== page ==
The capacity of mixed forests to mitigate climate change effects by increasing resilience and lowering risks is pinpointed as an opportunity to highlight the role of tree species rich forests as part of complex socio-ecological systems. This book updates and presents the state-of-the-art of mixed forest performance in terms of regeneration, growth, yield and delivery of ecosystem services. Examples from more than 20 countries in Europe, North Africa and South America provide insights on the interplay between structure and functionining, stability, silviculture and optimization of management of this type of forests. The book also analyses the role of natural mixed forests and mixed plantations in the delivery of ecosystem services and the best modelling strategy to study mixed forest dynamics. The book is intended to serve as a reference tool for students, researchers and professionals concerned about the management of mixed forests in a context of social and environmental change.
This book contributes to the on-going debates on climate change by focusing on the SDGs and exploring linkages between environmental change and food security as well as the relevance and need to consider the management of natural resources, especially water, soil and forest. Compared to relevant existing publications, this book covers case studies that capture the everyday realities of the local people and how they react and adapt to similar situations in different geographical settings. Each case study presented in this book gives a particular message. The strength of this book lies in the fact that it covers the most neglected topics in climate negotiations in spite of the fact that these decide the fate of millions of people around the world, especially the developing countries. By presenting a collection of case studies from Africa, Asia and Europe, this book encourages cross-continental knowledge sharing. The scope of the book ranges from impacts to mitigation and from in-field experiments to policy implementation. It contributes to the existing knowledge on climate-food nexus and connects climate change to sectors it could impact directly. All chapters in this book emphasise local ownership of strategy processes, effective participation from all levels, and high-level commitment. Besides being relevant for the academicians and scholars working in the field of climate change, forest and agriculture, it aims to catch interest of the policy makers and practitioners to understand ground realities for appropriate action. It is also bound to make an impact on the Non-Governmental Organizations around the world and in the three different continents that this book covers, considering the indigenous and local issues highlighted in this book.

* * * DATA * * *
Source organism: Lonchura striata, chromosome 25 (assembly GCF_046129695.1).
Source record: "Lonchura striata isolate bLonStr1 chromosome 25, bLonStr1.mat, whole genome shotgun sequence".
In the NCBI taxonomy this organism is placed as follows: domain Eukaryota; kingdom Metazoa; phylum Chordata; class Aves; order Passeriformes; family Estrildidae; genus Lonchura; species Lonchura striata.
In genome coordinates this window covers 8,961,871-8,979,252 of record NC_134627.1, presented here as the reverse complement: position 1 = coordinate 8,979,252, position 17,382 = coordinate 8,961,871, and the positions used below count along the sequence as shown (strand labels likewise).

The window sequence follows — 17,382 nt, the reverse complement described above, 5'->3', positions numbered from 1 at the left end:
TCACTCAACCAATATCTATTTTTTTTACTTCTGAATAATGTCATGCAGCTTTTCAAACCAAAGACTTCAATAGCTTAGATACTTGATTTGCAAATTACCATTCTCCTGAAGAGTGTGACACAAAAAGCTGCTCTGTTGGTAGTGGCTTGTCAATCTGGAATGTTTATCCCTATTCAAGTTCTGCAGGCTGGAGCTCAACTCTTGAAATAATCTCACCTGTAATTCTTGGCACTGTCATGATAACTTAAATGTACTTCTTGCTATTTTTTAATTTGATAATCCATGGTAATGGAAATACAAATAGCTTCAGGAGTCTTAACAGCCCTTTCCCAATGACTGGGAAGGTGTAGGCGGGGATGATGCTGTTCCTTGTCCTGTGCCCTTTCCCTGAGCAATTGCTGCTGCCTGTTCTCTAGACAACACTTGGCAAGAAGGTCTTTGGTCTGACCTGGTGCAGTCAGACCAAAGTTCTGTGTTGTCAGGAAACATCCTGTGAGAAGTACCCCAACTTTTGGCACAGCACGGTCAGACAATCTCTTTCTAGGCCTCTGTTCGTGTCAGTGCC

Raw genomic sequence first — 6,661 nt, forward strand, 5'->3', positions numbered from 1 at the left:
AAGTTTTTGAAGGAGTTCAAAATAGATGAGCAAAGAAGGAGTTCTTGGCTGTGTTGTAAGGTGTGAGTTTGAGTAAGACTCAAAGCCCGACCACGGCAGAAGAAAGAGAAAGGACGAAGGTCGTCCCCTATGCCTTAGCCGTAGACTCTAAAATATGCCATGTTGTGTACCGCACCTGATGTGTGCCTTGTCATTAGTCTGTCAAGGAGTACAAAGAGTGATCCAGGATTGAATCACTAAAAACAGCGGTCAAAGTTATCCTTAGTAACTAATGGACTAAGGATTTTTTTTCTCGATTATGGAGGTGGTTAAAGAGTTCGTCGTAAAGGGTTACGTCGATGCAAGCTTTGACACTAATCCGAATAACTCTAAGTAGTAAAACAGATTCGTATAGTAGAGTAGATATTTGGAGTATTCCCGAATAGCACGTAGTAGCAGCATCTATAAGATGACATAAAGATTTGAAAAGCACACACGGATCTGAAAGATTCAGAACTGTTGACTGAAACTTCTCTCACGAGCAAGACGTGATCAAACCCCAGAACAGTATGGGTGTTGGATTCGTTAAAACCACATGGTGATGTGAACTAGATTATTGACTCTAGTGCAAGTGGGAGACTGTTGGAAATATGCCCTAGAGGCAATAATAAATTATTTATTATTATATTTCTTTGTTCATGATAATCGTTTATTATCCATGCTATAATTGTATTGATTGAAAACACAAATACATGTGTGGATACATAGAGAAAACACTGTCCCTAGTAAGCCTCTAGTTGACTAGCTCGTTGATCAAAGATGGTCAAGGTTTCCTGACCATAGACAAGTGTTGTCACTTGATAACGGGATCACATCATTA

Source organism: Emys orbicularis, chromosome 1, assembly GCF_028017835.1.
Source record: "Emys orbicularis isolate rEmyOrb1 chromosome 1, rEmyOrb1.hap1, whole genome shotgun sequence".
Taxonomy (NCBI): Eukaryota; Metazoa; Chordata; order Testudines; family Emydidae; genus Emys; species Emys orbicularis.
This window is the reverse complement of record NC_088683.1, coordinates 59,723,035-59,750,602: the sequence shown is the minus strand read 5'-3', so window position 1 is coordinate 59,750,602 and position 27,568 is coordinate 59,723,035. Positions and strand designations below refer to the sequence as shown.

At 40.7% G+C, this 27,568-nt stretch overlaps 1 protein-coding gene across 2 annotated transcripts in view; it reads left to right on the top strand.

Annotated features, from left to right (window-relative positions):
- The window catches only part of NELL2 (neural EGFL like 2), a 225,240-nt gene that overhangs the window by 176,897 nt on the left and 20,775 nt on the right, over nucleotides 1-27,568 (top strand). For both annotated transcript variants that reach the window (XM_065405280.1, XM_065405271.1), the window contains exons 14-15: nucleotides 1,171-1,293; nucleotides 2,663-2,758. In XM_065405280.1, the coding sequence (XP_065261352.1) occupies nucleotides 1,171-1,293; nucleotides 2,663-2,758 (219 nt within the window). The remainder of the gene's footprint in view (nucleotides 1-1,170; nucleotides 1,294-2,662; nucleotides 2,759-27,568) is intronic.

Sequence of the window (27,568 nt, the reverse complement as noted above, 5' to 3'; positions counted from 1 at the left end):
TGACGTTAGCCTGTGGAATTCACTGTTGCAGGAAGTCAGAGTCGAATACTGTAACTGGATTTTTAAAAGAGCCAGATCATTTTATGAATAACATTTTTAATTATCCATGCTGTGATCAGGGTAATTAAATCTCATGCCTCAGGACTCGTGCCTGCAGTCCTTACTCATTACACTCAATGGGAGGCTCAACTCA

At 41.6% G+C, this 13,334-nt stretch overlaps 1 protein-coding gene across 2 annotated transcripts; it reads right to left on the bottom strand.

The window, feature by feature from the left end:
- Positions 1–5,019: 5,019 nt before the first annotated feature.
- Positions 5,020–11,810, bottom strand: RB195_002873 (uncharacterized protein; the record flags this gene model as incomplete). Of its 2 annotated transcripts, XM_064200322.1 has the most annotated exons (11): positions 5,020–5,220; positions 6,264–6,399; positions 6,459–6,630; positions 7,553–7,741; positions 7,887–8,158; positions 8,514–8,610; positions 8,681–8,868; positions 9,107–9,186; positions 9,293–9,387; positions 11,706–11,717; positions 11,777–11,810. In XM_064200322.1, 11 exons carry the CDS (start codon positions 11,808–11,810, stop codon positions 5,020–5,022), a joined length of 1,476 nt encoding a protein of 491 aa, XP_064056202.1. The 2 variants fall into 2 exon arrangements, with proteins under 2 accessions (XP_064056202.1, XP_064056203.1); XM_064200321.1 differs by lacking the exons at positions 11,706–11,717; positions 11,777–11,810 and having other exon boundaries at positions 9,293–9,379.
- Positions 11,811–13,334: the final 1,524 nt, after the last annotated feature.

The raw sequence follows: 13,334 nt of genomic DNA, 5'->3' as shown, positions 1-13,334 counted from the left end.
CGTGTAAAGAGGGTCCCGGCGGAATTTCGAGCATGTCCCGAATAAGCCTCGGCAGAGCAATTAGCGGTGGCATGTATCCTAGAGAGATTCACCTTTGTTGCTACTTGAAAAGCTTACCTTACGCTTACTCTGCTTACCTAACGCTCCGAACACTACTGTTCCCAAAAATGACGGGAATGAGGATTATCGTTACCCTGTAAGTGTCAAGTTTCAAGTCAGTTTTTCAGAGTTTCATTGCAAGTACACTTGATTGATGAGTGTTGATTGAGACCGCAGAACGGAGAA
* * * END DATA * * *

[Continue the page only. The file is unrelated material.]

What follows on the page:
This is a practical manual to managing woodland. It includes a Foreword written by HRH Prince Charles. It comes from conservation expert Charles Flower, author of highly acclaimed Where Have all the Flowers Gone? Charles Flower is passionate about restoring the countryside. He has spent many years working on and writing about the restoration of wild flowers to grasslands and has now turned his attention to ancient woodlands, many of which, though derelict, are treasure houses of diversity, an asset unrecognised by almost everyone including those in Government. Yet with a little effort glades and rides, which may represent less than ten per cent of the wood, can be opened up with remarkable results. Once light penetrates some wild flowers will reappear and all will thrive attracting back the insects, birds and animals that once flourished there. This book is not only a beautiful record of the ancient woodlands that, thanks to good management, have continued to thrive, it also constitutes a practical manual and provides inspiration for those working to preserve our existing ancient woodlands and those managing recently planted woods and planting the trees that will constitute our future woodland heritage.